From November 2020 to May 2021, we will offer a film to watch on your own time and a scheduled Zoom meeting to have a discussion based on the topic(s) presented in the film. The program will present a broad spectrum of views on our relationship with this earth and will include both documentaries and features from around the world.
Thursdays: March 18, April 15, May 13
At: 4:00 pm (MT) / 6:00 pm (ET) / 7:00 pm (AT)
Zoom Link: https://us02web.zoom.us/j/89516097467?pwd=ZHZVbUtndEJVMU53dXdMVVYrdTFyZz09
Meeting ID: 895 1609 7467
1- We announce the movie in this newsletter and on the Collective’s website
2- You watch it at home or with a friend before the discussion date
3- We discuss it online in a Zoom Room, with a break-out groups format
Our Programmer for this series is British-born film brat Angela Pressburger, who has been a Program Consultant for the Vancouver International Film Festival since 2000 and has sat on documentary juries for both the Vancouver and Seattle film festivals. In 2001, Angela founded the Sunshine Coast Film Society, which is still running, and in 2012 she started the Tatamagouche Movie Group, many of whose members will be joining us for this film series. At one point she wrote a movie review column for the Shambhala Sun and she is also the co-founder of the short-lived Shambhala Agricultural Foundation, which turns out to have been just a little before its time.
THANK YOU FOR THE RAIN, (8.0), 2017, Norway/UK, 87 min.
Recognitions: UN Prize for Best Film at AgroFilm, 2017; Nominated for Best Film at HotDocs, 2017; Best Film, NaturVision, EkoFilm, Millennium, and the Royal Anthropological Institute; Best Cinematography Vancouver and Social Impact Media Awards;
Links to Watch the Film:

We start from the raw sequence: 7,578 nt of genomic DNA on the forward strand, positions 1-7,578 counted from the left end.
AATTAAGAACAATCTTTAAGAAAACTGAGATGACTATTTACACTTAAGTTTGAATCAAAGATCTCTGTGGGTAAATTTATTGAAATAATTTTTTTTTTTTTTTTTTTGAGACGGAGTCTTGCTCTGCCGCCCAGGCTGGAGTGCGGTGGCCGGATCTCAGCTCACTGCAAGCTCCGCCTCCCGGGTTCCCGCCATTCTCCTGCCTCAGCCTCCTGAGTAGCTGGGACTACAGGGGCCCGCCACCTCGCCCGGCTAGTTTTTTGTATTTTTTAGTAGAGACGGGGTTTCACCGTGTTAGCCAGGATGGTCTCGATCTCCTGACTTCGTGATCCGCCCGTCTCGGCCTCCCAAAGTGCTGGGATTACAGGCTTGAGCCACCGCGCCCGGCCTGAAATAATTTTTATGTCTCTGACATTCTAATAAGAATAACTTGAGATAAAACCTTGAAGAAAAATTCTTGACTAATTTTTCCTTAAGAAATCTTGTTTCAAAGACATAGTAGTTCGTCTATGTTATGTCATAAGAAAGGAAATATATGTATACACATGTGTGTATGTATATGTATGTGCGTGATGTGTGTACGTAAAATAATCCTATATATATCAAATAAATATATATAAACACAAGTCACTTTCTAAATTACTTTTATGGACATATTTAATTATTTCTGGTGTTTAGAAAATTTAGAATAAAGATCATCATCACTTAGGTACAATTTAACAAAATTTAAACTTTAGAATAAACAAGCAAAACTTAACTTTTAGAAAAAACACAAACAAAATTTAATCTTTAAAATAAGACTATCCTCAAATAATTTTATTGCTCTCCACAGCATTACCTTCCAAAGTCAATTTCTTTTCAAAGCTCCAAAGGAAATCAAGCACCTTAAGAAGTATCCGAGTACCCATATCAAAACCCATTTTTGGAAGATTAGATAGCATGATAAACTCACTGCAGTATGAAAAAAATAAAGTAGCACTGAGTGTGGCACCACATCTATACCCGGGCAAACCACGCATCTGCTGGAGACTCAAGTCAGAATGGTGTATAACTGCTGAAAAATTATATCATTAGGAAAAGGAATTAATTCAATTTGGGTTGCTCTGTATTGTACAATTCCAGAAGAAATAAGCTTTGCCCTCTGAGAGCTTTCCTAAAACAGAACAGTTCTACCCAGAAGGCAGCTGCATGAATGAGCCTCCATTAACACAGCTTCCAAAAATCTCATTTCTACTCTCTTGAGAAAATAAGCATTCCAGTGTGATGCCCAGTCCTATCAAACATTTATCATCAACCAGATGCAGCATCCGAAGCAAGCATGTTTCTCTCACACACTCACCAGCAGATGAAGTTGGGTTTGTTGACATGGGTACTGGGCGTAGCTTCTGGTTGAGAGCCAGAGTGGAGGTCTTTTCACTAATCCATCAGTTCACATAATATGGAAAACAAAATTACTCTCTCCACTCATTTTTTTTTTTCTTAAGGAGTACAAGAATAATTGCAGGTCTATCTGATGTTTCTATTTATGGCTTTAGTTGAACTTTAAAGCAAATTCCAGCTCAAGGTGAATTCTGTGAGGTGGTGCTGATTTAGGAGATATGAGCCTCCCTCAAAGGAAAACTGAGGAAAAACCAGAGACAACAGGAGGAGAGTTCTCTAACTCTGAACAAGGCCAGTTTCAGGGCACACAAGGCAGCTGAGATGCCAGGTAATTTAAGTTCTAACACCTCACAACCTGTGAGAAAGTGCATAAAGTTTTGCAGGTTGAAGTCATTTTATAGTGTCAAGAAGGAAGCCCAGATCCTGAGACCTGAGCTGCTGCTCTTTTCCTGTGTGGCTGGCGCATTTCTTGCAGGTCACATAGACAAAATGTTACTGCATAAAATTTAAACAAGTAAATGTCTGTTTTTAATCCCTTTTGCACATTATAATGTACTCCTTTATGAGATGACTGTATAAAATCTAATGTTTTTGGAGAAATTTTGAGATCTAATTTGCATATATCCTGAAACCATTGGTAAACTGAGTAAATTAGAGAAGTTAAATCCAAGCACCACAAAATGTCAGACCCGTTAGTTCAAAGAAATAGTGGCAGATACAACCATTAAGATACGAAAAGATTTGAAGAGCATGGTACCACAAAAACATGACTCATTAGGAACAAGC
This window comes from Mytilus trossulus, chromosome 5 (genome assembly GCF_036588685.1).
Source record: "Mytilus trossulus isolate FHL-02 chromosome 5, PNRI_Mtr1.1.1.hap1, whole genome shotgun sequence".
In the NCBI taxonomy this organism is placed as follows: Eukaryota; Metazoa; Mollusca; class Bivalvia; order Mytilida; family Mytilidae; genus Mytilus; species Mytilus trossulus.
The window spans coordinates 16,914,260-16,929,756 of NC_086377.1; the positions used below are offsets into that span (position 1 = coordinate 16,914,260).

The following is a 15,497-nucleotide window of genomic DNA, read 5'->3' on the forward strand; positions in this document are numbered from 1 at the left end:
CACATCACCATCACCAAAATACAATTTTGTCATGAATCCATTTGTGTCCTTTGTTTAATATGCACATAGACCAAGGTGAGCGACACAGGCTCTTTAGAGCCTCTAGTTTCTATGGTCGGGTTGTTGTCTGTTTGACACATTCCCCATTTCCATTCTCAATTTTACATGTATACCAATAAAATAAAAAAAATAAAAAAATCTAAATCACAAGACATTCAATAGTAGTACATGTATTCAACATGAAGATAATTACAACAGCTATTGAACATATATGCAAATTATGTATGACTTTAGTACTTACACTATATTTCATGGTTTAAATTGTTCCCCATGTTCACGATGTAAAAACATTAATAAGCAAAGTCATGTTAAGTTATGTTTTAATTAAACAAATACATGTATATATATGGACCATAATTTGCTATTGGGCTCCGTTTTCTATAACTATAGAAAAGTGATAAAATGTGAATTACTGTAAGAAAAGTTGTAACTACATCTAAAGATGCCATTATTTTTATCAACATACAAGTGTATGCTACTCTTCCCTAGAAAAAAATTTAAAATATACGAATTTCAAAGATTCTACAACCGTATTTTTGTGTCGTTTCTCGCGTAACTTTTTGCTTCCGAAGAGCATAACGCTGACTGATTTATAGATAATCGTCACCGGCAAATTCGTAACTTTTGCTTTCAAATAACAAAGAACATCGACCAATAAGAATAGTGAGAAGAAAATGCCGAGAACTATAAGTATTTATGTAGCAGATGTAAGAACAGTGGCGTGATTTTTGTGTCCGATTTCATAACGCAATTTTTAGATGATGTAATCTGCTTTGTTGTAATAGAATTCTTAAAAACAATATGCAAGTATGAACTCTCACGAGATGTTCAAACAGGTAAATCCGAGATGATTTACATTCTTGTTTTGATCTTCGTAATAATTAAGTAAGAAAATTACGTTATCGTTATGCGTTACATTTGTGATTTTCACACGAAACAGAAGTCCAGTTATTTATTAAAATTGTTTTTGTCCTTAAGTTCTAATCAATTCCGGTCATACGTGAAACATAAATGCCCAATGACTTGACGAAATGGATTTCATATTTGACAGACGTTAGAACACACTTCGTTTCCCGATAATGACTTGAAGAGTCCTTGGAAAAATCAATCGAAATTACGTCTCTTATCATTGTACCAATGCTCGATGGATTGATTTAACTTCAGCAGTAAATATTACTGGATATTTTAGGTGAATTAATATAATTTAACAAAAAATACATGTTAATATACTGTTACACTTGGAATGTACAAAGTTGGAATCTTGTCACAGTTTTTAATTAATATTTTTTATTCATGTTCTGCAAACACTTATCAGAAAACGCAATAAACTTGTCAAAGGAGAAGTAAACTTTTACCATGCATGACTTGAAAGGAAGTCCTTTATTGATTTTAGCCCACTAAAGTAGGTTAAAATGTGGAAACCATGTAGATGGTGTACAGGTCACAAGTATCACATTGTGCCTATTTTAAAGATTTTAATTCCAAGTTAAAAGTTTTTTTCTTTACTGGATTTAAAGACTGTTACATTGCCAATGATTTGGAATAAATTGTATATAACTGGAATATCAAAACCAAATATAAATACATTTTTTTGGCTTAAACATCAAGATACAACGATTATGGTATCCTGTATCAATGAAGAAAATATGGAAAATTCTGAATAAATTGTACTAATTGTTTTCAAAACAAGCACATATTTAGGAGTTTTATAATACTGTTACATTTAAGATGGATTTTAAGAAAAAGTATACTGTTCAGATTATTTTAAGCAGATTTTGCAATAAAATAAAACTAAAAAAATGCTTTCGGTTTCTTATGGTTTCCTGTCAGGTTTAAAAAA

In Canada: https://www.ovid.tv/videos/thank-you-for-the-rain
It’s a safe site so you can sign up for a free trial and then you will have two weeks to watch and cancel your subscription.
In the USA: https://vimeo.com/ondemand/thankyoufortherain2
Kenyan farmer Kisilu Musya records climate change’s roller-coaster ride of flash floods and devastating droughts. For the past five years, he’s kept a video diary, documenting the damaging effects of wild weather on his family’s life and livelihood. Convinced that planting trees is the answer to counteracting global warming in his community, Kisilu organizes local farmer groups, makes endless presentations with the support of his wife, Christine, and Norwegian filmmaker Julia Dahr, who takes his message all the way to COP 21 in Paris. But is anyone listening?
This emotional, earnest and essential film about climate change is driven by Kisilu’s point of view. It gives voice to a natural leader who expects politicians to be doing as much as he is—to care and to be interested in hearing from those directly affected by the environmental transformations taking place on this planet we all share.
Kisilu’s own struggle has helped to catalyze change nationally and internationally; his native wisdom and his refusal to give up, even under the most trying circumstances, are inspiring.
Online Discussion: Thursday, March 18, 7:00 p.m. Atlantic, 6:00 p.m. Eastern
Meeting ID: 895 1609 7467
See you in the Movie Zoom Room!